Articles Tagged "social justice"

Background In the spring of 2016, a highly debated Colorado bill came across the desk of Governor Hickenlooper, forcing him to make a tough decision. The piece of legislation, Senate Bill 16-269 (SB16-269), set out to solve a specific regulatory concern for hospitals regarding their ability to accept individuals brought to their door on an […]

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The day after the 2016 election dawned cloudy and rainy in Washington, DC. As I awoke from a few hours of fitful sleep to drive to work, I felt shocked, disoriented, and confused. The long election season had intensified political divisions, information silos, alternate worldviews, extreme partisan attacks, and disrespect and disgust for the other […]

Colin Kaepernick kneeling for Black Lives Matter. Protests at Standing Rock. Fighting against the elimination of Deferred Action for Childhood Arrivals (DACA). #MeToo. Social justice movements are abundantly present in our current political/cultural climate. Where is psychology’s role in these movements? What are our personal roles, as early career practitioners? How do we help those […]

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One of the monastery’s old monks had become a hermit living deep in the mountains, a two-and-a-half day hike over difficult mountain paths. Many visitors made the trek to receive advice and teachings from the old man. He was reputed to have an uncanny ability to know just what each visitor needed. Prior to giving […]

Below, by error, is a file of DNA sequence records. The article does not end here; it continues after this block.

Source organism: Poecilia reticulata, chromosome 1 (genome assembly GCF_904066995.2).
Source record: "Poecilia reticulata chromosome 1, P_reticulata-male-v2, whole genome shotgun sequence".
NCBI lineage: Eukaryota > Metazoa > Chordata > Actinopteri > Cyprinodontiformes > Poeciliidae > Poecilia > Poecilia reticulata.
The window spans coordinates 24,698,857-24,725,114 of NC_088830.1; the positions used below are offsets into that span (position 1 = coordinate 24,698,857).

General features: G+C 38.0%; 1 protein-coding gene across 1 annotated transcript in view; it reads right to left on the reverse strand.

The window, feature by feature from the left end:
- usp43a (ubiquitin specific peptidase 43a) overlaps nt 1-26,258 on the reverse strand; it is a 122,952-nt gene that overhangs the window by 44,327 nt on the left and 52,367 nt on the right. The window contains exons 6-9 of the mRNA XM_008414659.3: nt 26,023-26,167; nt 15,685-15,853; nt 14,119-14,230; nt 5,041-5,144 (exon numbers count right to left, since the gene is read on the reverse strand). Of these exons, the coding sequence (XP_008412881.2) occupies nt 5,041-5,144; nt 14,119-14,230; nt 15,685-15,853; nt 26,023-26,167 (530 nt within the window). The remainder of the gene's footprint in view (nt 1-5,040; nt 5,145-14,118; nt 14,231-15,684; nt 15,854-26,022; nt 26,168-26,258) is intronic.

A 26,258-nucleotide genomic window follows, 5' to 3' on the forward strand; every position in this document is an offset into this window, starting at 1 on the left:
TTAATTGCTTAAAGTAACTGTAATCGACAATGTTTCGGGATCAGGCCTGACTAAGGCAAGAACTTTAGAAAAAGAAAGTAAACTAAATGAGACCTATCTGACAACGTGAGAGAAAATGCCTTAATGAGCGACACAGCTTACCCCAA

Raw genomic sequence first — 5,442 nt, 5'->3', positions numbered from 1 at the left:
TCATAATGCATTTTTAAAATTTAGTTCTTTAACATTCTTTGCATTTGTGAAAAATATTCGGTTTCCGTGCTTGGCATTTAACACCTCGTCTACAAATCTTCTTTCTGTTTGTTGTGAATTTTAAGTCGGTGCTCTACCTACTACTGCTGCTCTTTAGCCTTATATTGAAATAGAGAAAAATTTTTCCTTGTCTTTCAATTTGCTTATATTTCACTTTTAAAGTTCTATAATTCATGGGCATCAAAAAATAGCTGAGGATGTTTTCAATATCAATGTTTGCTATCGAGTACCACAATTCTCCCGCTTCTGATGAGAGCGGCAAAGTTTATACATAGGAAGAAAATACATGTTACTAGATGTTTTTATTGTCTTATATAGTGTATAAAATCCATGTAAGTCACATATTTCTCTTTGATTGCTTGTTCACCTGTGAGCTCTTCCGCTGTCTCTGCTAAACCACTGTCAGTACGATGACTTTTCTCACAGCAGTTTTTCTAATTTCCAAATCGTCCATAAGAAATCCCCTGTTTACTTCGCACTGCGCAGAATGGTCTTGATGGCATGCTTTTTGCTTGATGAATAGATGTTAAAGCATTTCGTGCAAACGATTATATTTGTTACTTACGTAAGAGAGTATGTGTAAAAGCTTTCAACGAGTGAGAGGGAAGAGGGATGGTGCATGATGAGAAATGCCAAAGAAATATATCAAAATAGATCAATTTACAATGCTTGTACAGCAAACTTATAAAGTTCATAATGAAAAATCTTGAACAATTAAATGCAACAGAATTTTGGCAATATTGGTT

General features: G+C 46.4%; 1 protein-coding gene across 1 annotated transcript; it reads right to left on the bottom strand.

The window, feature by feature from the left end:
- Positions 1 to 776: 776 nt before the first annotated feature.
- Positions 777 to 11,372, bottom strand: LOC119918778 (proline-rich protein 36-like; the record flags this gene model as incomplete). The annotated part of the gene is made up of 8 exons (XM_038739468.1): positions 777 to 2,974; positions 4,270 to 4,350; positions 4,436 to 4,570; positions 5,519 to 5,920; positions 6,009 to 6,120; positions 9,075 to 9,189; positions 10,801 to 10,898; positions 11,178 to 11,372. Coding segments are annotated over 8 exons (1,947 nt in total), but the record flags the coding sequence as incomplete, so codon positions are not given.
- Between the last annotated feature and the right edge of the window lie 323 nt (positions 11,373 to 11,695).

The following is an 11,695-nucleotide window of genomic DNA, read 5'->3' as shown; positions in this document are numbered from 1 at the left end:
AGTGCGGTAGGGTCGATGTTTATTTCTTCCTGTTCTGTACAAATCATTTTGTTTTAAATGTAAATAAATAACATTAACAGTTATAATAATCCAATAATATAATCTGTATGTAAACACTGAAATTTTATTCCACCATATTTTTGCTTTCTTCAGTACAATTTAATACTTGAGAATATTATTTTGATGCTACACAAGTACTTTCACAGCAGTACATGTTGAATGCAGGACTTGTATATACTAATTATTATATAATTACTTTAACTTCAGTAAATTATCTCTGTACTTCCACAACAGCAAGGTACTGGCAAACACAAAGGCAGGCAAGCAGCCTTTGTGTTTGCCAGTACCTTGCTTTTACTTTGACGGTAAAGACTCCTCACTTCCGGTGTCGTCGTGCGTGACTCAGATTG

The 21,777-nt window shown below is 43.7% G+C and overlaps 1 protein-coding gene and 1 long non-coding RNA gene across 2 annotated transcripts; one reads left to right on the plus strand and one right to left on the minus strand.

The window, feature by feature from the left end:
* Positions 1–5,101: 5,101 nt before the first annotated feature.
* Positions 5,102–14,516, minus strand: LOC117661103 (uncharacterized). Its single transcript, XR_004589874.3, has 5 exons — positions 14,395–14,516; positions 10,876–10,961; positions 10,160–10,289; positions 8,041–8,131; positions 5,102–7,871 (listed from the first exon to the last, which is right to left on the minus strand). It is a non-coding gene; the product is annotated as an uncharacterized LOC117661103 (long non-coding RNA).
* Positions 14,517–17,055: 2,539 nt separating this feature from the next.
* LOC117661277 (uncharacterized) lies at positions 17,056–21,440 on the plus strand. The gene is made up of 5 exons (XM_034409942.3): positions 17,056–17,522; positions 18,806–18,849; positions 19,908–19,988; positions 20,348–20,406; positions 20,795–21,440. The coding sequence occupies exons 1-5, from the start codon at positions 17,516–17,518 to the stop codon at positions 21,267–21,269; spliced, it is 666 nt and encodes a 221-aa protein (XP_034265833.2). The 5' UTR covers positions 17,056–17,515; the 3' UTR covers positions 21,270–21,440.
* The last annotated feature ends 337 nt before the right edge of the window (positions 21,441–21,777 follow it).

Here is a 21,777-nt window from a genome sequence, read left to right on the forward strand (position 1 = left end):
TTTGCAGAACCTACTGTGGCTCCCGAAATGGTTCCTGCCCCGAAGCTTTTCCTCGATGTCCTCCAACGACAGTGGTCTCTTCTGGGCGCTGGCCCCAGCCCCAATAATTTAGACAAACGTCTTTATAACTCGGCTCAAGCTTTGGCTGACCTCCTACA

Developed by the psychologist/priest Ignacio Martín–Baró, liberation psychology examines contexts of oppression to foster critical consciousness, emancipation, and transformative action. In this article I use a liberation tool—testimonio—first person narration that expresses psychosocial experiences as a protagonist/witness (Aron, 1992). For over 35 years I have incorporated liberation psychology into my psychotherapy practice. Although classically trained, I have long […]

In his article, Paré explores the way therapeutic conversations can serve as an arena in which both justice can be enacted and injustices can be perpetuated. Paré asserts that, given that our society is not entirely just, and given that therapeutic conversations take place within an unjust context, injustices are inevitably enacted in psychotherapy. In […]

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The American Psychological Association (APA) has been in the press again, and once again it is bad press. The old specter of collusion between psychologists and CIA interrogators and torturers was raised in an article in The New York Times (Risen, April 30, 2015). There really should not be anything controversial about this issue. It […]

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Stemming from an ever-growing focus on bolstering multicultural and social justice competencies within psychotherapy, many psychology and counseling programs continue to increase the incorporation of multicultural and social justice themes within the curriculum (Aldarondo, 2007). Generally, multiculturalism refers to the roles and perspectives of multiple distinct groups, whereas social justice is conceptualized as an intentional […]